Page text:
We live in an age where information has never been easier to access. With the tap of a thumb or the click a mouse, we can immediately retrieve tens of thousands of health articles.
But only if we know the language.
Despite the overwhelming amount of online content published in Western languages, a lot of that content isn't available in others. Even global-savvy brands and organizations often overlook some of the languages for the sheer difficulty of finding the resources to translate their content.
People around the world may be able to access the Internet, but there's very little waiting for them when they do finally connect. The connected revolution happened so fast across so many different communities that organizations weren't able to globalize content for each and every audience in time.
It's important for organizations to come together to change that, especially in the midst of tragedies like the Ebola outbreak in Africa. Humanitarian agencies have always had a hard time getting the right information to affected areas, but through collaborative efforts, that's finally changing.
Healing with Knowledge
Everyone deserves to be able to access healthcare information in their native language. In many instances, that's the only way to be sure that the information is accurate. Automated translation tools like Google Translate can cause a lot of confusion if someone is trying to diagnose an illness. In fact, in Africa, Google Translate only supports six African Language. Bing Translate doesn't support any.
Some organizations have recognized the dire need for native language healthcare translations. Translators without Borders, for example, was founded after the earthquakes in Haiti in 2010. Since then, the organization has completed pro bono translations of more than 20 million words for more than 250 nonprofits.
When it comes to delivering aid, communication is key. If no one can understand the organization's mission, then there won't be much community support. It's impossible for aid workers to be everywhere at once, but the global reach of the Internet is becoming a boon for many nonprofits.
Wikipedia is the most viewed health resource online, which means that translating health information articles can go a long way. Translators without Borders has partnered with Wiki Project Medicine to do just that, launching the Wikipedia 100x100 Project, which aims to translate 100 articles into simplified English and pass those articles off to be translated into other languages.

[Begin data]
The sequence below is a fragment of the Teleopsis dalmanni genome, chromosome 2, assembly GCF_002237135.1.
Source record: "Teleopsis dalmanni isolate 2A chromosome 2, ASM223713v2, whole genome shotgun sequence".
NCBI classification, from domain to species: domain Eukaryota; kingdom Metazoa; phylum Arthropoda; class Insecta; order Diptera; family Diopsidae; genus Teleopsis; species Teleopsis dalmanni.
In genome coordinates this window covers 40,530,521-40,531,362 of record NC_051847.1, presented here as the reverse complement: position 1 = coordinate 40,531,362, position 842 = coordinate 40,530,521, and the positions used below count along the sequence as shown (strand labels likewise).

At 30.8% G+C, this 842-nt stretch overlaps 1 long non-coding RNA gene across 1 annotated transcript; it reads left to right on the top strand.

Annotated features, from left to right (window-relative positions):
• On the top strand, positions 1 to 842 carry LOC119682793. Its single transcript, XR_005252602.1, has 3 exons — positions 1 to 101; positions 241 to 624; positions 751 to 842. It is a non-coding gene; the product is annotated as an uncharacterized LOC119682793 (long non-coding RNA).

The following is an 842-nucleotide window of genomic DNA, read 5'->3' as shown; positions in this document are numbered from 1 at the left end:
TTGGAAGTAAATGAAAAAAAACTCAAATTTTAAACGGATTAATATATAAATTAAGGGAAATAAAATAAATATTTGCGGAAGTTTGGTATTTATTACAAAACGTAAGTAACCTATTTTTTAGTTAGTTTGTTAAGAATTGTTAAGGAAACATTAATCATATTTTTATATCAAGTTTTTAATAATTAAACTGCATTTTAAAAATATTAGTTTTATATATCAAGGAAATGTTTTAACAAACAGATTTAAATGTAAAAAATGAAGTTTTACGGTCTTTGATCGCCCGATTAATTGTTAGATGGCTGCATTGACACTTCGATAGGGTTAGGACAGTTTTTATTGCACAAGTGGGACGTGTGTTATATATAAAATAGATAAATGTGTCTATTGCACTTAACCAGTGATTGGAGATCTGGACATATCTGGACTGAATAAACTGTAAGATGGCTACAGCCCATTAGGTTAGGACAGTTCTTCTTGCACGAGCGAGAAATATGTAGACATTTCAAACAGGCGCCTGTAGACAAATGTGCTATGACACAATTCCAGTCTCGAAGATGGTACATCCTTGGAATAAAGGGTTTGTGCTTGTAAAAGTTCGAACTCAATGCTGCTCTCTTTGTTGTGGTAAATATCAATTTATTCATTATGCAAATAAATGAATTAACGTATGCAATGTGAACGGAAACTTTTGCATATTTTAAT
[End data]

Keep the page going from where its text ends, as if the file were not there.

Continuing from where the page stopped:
This project is comprised of translators, organizations, researchers, policy makers and others who are dedicated to translating crucial healthcare information pieces into native languages that otherwise don't have ready access to this kind of material. This is an especially important goal in countries where there are very few healthcare workers, the communities are rural, and doctors are hours or even days away. In the context of the Ebola outbreak, this problem is very real.
In the most affected countries, Liberia and Sierra Leone, there's a severe shortage of healthcare personnel to work with patients and affected families. According to The BBC, Liberia, with a population of 4.2 million people, has 51 doctors, under 1,000 nurses and midwives and 269 pharmacists. Sierra Leone has a population of 6 million, with 136 doctors, 1,017 nurses and 114 pharmacists.
When it comes to an infectious disease like Ebola, education is just as important as aid. By translating the "Ebola" article into more than sixty different African languages altogether, Wiki Project Medicine has dramatically expanded the resources that can be used in building awareness among the population about fighting and containing the virus.
Translation: The Gateway to Globalization
Globalization offers a world of benefits (literally) for emerging economies. With Internet access, a child in a rural village in Senegal can tap into a near-limitless network of knowledge and learning, or a parent can watch a video about healthy cooking practices.
The Guardian reports that, in the next five years, Africa is expected to lead the world in becoming "the mobile continent," with Internet access via phones growing by twentyfold. As phone and data costs decline, the opportunities for Africans to use the Internet as a learning device will increase at an explosive rate. Already, there are healthcare offerings springing up to accommodate this trend. MedAfrica, for example, offers healthcare information to users via mobile phones.
When this kind of technological growth and innovation is paired with the resources made available by organizations like Translators without Borders and Wiki Project Medicine, globalization can become a powerful force of health education across an entire continent. Communication is the first step to learning, and learning is the first step to a better life.
This post is part of a special series produced by The Huffington Post in recognition of the threats posed by Ebola, particularly to West Africa. To see all the posts in the series, read here.